Columbia Medical Student Receives McDonogh Scholarship
Emery Jamerson’19, a medical student at Columbia University Vagelos College of Physicians and Surgeons, received the 2018 Dr. David K. McDonogh Scholarship in Ophthalmology/ENT, an award created to honor the legacy of a man who completed studies at VP&S in the 1800s but was denied a degree because of his race.
Jamerson was presented with the award in November at a special reception hosted by the National Medical Fellowships, a group that provides scholarships and support for underrepresented minority students in medicine and the health professions.
The Dr. David K. McDonogh Scholarship Fund was created by a group of New York ophthalmologists and ENT (ear, nose, and throat) physicians who are dedicated to increasing the number of underrepresented physicians interested in ophthalmology and ENT. The fund supports individuals who have black, Afro-Latino, or Native American backgrounds and are enrolled in medical school in the state of New York, have an interest in a career in ophthalmology or ENT specialties, and are committed to academic excellence, research, leadership, and service.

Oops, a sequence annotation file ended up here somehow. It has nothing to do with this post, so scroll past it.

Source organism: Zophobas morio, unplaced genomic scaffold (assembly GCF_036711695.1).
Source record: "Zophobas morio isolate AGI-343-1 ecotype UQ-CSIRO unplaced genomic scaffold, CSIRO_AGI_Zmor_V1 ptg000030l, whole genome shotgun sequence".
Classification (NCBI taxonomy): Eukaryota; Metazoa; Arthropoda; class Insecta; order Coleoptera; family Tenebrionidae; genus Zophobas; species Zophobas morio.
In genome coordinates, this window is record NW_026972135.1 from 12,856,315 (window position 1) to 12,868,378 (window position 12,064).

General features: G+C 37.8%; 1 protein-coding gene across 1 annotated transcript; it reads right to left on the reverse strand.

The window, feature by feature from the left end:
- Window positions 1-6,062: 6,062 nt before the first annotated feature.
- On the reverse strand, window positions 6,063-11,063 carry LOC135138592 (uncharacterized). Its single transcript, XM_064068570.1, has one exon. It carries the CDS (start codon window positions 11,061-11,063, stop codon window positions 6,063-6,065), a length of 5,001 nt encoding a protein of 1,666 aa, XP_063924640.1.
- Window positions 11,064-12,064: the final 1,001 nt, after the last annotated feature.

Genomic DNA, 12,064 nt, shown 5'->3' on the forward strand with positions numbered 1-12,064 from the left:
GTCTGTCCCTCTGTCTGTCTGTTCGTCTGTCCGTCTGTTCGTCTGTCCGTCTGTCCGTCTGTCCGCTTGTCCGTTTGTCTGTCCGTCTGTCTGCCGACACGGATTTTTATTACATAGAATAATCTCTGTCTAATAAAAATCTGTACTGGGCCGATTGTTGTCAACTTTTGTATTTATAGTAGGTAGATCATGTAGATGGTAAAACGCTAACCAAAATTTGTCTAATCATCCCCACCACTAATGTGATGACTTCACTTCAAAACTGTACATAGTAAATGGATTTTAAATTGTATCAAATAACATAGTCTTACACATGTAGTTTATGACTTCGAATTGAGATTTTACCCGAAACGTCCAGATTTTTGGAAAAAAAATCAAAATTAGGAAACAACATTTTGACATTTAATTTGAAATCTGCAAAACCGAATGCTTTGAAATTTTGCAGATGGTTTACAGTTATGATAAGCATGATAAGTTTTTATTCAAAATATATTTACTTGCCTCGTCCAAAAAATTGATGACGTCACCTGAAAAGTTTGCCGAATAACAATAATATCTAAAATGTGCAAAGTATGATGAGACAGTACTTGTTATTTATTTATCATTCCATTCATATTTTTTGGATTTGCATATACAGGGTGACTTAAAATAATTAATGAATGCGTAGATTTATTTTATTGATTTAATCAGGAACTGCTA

McDonogh, who was born an enslaved person on a plantation in New Orleans in 1821, became the nation’s first African-American physician in ophthalmology/ENT. During the 2018 VP&S graduation ceremony, McDonogh was awarded his Columbia MD degree posthumously. Patricia Worthy accepted the diploma on behalf of her great-great-grandfather.
Jamerson will begin a residency in ophthalmology following his graduation from VP&S in May 2019. During medical school, he worked with Lama Al-Aswad, MD, associate professor of ophthalmology at VP&S, and provided free vision exams to at-risk populations in the New York City area through Columbia’s tele-ophthalmology mobile vision unit (described in the video below). He also mentored other students from backgrounds underrepresented in medicine.
“I feel very fortunate to have been recognized by a group of diverse mentors in the field of ophthalmology whom I greatly admire,” says Jamerson. “Inclusion and representation of all groups is extremely important in medicine, as having a diverse physician workforce engenders trust amongst patients and strengthens the therapeutic alliance between patients and their physician. I hope to continue to increase exposure to ophthalmology among underrepresented communities.”